Perhaps I may try to correct what appears to be a misapprehension in the amendment of the noble and learned Lord, Lord Lloyd, concerning the current inadmissibility of communications data, as defined by Section 21(4) of the Regulation of Investigatory Powers Act 2000.The noble and learned Lord will be interested to know that the current prohibition on communications data evidence extends only to data related to interception and not communications data within the meaning of Section 21(4), which is obtained separately under RIPA, Part I, Chapter II powers and widely used as evidence by a number of public bodies. I think that the comments of the noble Lord, Lord Thomas of Gresford, demonstrated the way in which those issues are dealt with.

Perhaps I may again highlight the issues and expose the many misconceptions. It is frequently pointed out—the noble and learned Lord did so this evening—that there is little or almost no knowledge of the interception regimes in either the UK or overseas and that the United Kingdom is one of the few countries which do not use interception evidentially. The intimation is that a vital tool is missing from our criminal justice toolkit. However, that takes no heed of the fact that our results—what we achieve with our intelligence-only regime—are already impressive. For example, in 2003, interception led to the seizure of 26 tonnes of illicit drugs and 10 tonnes of tobacco, and the detection of £390 million worth of financial crime and 1,680 arrests. A sampling exercise carried out in the latest review showed that the resulting proportion of convictions exceeded 80 per cent of those arrested as a result of the use of interception for intelligence purposes only.

Those statistics are very significant because no evidence has been produced or found to show that other countries are more effective in countering terrorism and organised crime. It has been implied by a number of noble Lords tonight that we could do significantly better if we exchanged our system for the Australian or US systems, yet I have to tell your Lordships that that is simply not true. For example, the media have reported on the unsuccessful use of intercept product in terrorist trials in Spain and Italy.

7 Mar 2007 : Column 310

Australia’s latest published figures on interception, from the Telecommunications (Interception) Act 1979 Report for the year ending 2004, show that in 2003-04 there were no convictions in the five terrorism trials which used intercept evidence. The Canadian 2004 Annual Report on the Use of Electronic Surveillance shows that there were 84 interception authorisations in that year but that none ended with a conviction. In the United States, in 2004 there were 1,710 law enforcement interceptions—much the same figure as in the United Kingdom—but those resulted in 634 convictions, which is a success rate well below that estimated, albeit based on a small sample, for the UK.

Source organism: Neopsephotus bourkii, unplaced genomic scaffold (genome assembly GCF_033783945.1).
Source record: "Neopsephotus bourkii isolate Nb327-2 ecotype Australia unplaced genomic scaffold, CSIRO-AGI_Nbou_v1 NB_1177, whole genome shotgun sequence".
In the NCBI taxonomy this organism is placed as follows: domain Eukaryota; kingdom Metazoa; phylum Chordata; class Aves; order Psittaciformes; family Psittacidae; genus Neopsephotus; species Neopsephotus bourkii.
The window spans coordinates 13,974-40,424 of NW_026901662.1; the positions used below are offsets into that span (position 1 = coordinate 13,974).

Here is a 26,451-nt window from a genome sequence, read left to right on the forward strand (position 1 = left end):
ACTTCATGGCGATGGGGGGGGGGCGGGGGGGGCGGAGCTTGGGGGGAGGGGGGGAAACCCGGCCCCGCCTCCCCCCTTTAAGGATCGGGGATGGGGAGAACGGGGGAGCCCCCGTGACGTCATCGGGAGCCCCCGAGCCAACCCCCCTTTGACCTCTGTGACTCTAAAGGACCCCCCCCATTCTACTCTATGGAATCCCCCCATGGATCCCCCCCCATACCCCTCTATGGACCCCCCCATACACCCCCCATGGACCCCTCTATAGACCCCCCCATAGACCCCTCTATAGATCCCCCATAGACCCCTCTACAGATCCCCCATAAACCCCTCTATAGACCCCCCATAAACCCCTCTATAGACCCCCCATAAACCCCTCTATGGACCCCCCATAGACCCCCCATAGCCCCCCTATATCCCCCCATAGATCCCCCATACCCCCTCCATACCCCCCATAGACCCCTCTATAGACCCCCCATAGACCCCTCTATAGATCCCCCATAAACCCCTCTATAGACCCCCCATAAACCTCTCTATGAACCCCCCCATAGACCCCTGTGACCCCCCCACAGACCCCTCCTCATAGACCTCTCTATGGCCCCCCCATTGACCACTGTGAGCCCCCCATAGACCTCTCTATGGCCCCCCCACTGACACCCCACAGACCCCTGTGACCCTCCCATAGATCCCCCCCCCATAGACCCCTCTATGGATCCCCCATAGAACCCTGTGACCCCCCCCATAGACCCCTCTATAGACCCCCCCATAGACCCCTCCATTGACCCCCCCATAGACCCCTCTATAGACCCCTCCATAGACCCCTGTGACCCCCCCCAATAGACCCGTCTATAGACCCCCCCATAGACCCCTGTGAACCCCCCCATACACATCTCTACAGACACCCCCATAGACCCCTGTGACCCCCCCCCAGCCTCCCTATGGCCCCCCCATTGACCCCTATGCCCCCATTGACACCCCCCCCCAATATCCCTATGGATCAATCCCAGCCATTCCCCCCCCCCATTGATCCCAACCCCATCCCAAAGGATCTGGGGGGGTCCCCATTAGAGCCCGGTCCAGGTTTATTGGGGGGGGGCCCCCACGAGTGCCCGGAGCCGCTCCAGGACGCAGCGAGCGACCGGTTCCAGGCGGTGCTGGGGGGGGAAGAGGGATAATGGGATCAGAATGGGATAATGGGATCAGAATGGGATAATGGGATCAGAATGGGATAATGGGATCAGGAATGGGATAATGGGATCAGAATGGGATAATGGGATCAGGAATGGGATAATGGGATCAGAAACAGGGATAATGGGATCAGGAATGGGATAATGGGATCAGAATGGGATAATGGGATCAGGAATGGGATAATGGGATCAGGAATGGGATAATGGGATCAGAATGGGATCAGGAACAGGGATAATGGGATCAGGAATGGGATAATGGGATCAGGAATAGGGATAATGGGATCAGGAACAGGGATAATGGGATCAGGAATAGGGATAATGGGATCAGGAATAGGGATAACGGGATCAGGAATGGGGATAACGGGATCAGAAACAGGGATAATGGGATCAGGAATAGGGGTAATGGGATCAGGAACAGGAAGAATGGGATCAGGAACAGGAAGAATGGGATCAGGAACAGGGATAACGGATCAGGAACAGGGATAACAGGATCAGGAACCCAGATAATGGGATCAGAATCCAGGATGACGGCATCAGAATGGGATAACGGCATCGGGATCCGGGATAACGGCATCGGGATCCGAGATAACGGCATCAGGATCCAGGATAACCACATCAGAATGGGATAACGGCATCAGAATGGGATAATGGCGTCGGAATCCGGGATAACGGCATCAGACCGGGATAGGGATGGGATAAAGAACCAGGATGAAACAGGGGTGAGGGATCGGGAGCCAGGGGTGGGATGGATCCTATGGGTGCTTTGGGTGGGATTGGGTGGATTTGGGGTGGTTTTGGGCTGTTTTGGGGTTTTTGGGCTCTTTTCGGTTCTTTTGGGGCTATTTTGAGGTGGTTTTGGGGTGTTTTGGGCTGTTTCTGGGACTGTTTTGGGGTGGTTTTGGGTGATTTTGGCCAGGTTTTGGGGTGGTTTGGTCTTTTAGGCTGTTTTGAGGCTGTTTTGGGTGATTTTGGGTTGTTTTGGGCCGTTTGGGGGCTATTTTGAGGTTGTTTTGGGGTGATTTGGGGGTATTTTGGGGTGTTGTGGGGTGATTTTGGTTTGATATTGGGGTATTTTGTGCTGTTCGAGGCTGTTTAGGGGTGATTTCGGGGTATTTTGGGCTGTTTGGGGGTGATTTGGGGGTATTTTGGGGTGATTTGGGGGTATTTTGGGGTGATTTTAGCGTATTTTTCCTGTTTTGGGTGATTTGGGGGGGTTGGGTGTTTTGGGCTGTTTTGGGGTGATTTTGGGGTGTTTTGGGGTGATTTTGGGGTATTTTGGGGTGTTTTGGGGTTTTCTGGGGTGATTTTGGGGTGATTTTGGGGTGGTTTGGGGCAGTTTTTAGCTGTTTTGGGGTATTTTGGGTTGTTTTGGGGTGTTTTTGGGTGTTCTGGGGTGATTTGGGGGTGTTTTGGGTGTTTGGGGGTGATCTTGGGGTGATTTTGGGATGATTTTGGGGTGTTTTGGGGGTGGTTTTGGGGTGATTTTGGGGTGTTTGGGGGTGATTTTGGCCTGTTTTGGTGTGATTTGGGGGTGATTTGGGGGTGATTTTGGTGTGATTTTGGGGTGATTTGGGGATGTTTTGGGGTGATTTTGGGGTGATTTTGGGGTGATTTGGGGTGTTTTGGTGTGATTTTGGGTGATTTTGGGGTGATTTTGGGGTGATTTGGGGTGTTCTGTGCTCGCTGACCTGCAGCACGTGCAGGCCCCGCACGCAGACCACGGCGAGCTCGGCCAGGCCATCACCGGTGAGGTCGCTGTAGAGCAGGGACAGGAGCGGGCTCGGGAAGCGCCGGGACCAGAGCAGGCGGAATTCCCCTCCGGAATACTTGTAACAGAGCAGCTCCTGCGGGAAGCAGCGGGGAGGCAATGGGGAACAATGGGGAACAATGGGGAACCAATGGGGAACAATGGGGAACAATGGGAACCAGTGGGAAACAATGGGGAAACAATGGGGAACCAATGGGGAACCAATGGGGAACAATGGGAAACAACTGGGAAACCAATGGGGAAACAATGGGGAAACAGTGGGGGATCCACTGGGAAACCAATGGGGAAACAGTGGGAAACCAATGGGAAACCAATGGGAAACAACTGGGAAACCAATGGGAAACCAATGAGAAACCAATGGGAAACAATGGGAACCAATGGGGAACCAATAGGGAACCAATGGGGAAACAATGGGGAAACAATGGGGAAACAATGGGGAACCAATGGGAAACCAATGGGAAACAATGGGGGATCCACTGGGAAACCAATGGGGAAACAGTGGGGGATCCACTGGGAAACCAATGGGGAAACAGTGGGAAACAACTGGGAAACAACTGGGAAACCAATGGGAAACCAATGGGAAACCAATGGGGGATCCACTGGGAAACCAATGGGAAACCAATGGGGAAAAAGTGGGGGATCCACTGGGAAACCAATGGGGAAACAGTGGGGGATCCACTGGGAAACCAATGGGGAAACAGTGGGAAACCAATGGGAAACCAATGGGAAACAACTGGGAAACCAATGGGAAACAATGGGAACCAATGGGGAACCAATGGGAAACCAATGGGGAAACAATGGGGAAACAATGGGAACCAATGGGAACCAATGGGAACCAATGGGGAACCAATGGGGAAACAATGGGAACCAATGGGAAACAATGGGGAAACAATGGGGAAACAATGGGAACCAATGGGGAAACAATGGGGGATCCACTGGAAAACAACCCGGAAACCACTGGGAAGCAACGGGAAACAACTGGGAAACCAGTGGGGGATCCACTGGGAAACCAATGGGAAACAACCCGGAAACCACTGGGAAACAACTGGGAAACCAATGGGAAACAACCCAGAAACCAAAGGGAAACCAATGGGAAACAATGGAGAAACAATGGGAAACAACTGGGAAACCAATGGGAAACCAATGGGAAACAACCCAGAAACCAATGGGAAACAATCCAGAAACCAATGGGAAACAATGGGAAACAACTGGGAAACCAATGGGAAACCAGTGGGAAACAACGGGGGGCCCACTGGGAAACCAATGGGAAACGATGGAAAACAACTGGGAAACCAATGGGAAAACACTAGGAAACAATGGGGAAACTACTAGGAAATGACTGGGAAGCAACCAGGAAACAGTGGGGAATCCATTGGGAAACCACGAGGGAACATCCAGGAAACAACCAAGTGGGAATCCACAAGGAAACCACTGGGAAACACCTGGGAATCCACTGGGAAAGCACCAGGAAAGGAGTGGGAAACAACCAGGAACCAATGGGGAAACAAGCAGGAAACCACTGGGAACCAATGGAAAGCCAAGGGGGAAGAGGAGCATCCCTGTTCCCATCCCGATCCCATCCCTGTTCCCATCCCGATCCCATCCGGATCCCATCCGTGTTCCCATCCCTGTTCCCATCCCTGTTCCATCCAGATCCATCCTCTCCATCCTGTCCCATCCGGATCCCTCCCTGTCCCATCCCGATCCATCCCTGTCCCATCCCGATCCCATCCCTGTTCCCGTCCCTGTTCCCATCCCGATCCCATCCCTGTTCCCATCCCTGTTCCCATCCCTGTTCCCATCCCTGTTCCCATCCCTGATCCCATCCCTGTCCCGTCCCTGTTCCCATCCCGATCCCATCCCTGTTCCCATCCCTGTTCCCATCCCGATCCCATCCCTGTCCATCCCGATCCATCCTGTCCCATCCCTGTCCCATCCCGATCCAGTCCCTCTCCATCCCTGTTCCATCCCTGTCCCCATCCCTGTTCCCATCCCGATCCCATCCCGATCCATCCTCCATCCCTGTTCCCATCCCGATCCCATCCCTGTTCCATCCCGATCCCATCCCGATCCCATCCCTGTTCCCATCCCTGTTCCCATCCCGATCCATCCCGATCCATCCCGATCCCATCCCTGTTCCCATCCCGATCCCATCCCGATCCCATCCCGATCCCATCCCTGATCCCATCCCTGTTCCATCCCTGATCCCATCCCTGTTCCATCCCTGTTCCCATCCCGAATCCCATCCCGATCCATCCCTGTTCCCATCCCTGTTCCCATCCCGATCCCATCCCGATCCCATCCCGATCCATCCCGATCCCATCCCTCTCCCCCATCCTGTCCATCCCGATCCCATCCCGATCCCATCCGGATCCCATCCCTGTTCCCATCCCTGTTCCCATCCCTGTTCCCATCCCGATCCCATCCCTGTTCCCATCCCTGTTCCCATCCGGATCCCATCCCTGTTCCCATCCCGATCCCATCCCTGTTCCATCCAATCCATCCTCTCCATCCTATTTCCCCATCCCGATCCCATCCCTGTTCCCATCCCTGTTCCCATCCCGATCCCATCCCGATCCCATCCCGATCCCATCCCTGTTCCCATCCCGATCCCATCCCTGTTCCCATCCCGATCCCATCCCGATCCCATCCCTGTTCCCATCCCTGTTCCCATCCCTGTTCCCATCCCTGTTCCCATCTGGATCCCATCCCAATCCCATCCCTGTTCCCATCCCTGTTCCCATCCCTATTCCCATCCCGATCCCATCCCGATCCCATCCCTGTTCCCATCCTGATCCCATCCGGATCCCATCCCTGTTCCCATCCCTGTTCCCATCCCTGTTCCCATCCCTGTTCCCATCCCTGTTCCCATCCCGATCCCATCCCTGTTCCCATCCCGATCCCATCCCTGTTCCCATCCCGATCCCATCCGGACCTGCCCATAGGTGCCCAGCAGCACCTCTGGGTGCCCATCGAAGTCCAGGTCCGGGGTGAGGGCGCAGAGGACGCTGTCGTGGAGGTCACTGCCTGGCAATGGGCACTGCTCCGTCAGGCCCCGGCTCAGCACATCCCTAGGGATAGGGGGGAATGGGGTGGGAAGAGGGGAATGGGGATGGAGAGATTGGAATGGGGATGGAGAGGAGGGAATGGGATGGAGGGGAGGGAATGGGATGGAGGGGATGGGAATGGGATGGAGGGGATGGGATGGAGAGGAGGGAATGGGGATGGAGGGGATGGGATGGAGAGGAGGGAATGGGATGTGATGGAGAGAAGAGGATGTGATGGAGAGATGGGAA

These statistics are very powerful. They do not support the contention that the evidential use of intercept will produce more convictions than using intercept for intelligence purposes only but, rather, that there is every reason to suppose that it would not.

It cannot be disputed that no other country in the world—none—enjoys the huge benefits which the United Kingdom derives from the close relationship, including in terms of interception, between law enforcement and the intelligence agencies and with the communications service providers. Yet there are those who still propose that we adopt the interception regimes used in other countries—consequently undermining or severing those relationships. However, they fail to point out that in doing so we have little, if anything, to gain but potentially much to lose. Indeed, even if it were possible to preserve the effectiveness of intercept as intelligence entirely, while also using it evidentially—and no one has yet found a way of making that possible; that is what we are trying to do and if we could, obviously, it would be capable of being used—the evidential use of intercept would not even add significantly to the number of convictions that can be secured.

The most extensive and comprehensive review of a series of reviews culminating in January 2005 found that—even if a way could be found to protect sensitive material—the evidential results of intercept products would be modest, confined to lower and medium-level criminals and could not be sustained past the change to new technology which is beginning. It expressly found that the modest and time-limited benefits that might arise from the evidential use of intercept would not apply to terrorists at all.

The noble Lord, Lord Thomas of Gresford, asked: “Why can we have bugging and eavesdropping products used as evidence and not intercept material?”. That overlooks fundamental differences between the two investigative techniques. In the case of planting microphones, a matter to which the noble Lord referred, it is the investigative agency which chooses the medium; with interception it is the criminal. The crucial distinction is that the criminal selects the way of communicating that he believes is safe and continues to provide intelligence on his intentions and preparations. That advantage would be lost to the investigation if disclosed to the criminal by evidential use.

Furthermore, one interception technique may encompass many targets, some of enormous

7 Mar 2007 : Column 311

importance, while one bug, or position of surveillance, if exposed, is unlikely to compromise any other operations. So comparisons between these entirely different techniques are neither appropriate nor helpful.


Next Section Back to Table of Contents Lords Hansard Home Page